"Mad Men" may be poised to win its record-breaking fifth Emmy for outstanding drama, but as Thursday's announcement of nominations indicated, this past season was really about madcap women.
"Girls" and "Veep," two new HBO sitcoms featuring heroines on the verge of a nervous breakdown, joined a list of Emmy veterans -- "Curb Your Enthusiasm," "30 Rock," "Modern Family," "The Big Bang Theory"-- to make one of the strongest slates of outstanding-comedy nominees in years.
Fox's "New Girl" didn't make that cut, but its star, Zooey Deschanel, snagged a nod for outstanding lead actress, a category so rich with talent that the Academy of Television Arts & Sciences made room for seven nominees, which include "Girls" creator Lena Dunham and "Veep" star Julia Louis-Dreyfus along with Edie Falco ("Nurse Jackie"), Amy Poehler ("Parks & Recreation"), Tina Fey ("30 Rock") and last year's winner, Melissa McCarthy ("Mike & Molly").
Dunham, 26, also was recognized in the writing and directing categories.
Just how strong is the competition for TV's best comedic actress? Consider that Laura Linney ("The Big C"), Laura Dern ("Enlightened") and Patricia Heaton ("The Middle") -- slam dunks in most years -- were passed over.
Women didn't make quite as strong a mark in the drama category, which was dominated by macho-heavy series "Mad Men," "Breaking Bad," "Game of Thrones" and "Boardwalk Empire." But "Downton Abbey," where Maggie Smith's barbs can be just as deadly as a warrior's sword, did get recognized, as did "Homeland," whose star, Claire Danes, has a strong chance of collecting her second Emmy as best actress.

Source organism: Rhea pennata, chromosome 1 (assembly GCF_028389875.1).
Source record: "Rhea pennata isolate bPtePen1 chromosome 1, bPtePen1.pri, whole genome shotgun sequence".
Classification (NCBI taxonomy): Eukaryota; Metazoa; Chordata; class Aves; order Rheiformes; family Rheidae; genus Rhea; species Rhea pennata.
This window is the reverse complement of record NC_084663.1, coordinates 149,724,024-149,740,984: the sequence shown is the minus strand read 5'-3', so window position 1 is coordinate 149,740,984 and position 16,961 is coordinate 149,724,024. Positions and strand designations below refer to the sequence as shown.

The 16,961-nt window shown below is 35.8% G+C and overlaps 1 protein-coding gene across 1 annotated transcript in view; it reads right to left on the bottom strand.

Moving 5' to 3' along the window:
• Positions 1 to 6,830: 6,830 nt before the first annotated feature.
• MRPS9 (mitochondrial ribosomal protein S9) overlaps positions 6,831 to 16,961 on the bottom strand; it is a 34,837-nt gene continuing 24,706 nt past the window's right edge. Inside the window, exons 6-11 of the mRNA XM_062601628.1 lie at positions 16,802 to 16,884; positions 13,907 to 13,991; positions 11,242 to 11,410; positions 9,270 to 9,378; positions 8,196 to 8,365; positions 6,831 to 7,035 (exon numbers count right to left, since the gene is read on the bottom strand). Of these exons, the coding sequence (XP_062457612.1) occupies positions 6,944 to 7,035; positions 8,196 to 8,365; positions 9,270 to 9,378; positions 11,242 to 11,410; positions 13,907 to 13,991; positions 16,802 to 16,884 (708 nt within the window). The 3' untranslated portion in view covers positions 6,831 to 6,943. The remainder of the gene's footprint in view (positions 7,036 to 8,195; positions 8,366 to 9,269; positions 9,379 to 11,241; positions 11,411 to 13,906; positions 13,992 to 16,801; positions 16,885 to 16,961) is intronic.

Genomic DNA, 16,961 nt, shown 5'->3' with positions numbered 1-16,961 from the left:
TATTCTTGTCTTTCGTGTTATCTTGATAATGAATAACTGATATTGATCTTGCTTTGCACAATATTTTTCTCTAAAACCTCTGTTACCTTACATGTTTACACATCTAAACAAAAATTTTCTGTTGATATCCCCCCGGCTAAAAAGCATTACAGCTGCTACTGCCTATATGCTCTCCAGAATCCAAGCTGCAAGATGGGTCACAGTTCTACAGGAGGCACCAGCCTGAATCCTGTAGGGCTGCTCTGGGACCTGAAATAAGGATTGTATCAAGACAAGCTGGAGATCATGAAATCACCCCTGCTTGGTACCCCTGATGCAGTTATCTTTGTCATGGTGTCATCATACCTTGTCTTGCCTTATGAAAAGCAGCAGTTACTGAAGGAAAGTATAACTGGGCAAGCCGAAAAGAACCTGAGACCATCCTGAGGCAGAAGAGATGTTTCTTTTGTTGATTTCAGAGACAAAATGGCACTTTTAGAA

One notable absentee: CBS's "The Good Wife." This is also the first time in Emmy history that the commercial broadcast networks have been shut out of the drama category.
If "Mad Men" wins, it will become the first drama ever to collect five awards for outstanding drama. It faces heavy competition from "Downton Abbey," which was victorious last year in the miniseries/movies category.
"Mad Men" collected a total of 17 nominations, as did the FX miniseries "American Horror Story." Jessica Lange was among "Story"s honorees and is considered the front-runner for supporting actress in a movie/miniseries. A two-time Oscar winner, Lange got an Emmy three years ago for "Grey Gardens."
"Abbey" and "Hatfields & McCoys," History Channel's first scripted program, each received 16 nominations. HBO's romantic drama "Hemingway & Gellhorn" earned 15 nominations, including nods for Nicole Kidman and Clive Owen.
If it was a particularly strong year for cable, it was a particularly poor one for diversity. Among the performers nominated for leading roles, the only people of color were Don Cheadle for the Showtime comedy "House of Lies" and Idris Elba for the BBC America miniseries "Luther."
The Emmys will air Sept. 23 on ABC with host Jimmy Kimmel, who showed up Thursday morning to announce the major nominees in his pajamas.
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